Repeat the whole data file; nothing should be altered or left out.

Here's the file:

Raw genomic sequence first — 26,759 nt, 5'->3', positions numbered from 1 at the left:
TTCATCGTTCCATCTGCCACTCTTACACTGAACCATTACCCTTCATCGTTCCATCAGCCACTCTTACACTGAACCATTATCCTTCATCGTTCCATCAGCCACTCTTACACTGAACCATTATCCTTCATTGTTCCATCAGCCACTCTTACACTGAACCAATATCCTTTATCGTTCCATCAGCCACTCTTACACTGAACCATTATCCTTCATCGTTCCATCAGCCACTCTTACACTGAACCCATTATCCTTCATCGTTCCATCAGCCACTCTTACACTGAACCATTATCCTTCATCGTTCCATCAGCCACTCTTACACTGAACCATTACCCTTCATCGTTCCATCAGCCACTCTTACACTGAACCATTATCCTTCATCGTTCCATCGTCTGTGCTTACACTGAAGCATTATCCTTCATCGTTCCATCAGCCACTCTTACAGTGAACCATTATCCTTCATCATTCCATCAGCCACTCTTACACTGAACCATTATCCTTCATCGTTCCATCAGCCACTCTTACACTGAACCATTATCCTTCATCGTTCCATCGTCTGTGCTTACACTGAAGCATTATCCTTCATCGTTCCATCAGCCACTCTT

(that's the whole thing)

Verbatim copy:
Raw genomic sequence first — 26,759 nt, 5'->3', positions numbered from 1 at the left:
TTCATCGTTCCATCTGCCACTCTTACACTGAACCATTACCCTTCATCGTTCCATCAGCCACTCTTACACTGAACCATTATCCTTCATCGTTCCATCAGCCACTCTTACACTGAACCATTATCCTTCATTGTTCCATCAGCCACTCTTACACTGAACCAATATCCTTTATCGTTCCATCAGCCACTCTTACACTGAACCATTATCCTTCATCGTTCCATCAGCCACTCTTACACTGAACCCATTATCCTTCATCGTTCCATCAGCCACTCTTACACTGAACCATTATCCTTCATCGTTCCATCAGCCACTCTTACACTGAACCATTACCCTTCATCGTTCCATCAGCCACTCTTACACTGAACCATTATCCTTCATCGTTCCATCGTCTGTGCTTACACTGAAGCATTATCCTTCATCGTTCCATCAGCCACTCTTACAGTGAACCATTATCCTTCATCATTCCATCAGCCACTCTTACACTGAACCATTATCCTTCATCGTTCCATCAGCCACTCTTACACTGAACCATTATCCTTCATCGTTCCATCGTCTGTGCTTACACTGAAGCATTATCCTTCATCGTTCCATCAGCCACTCTT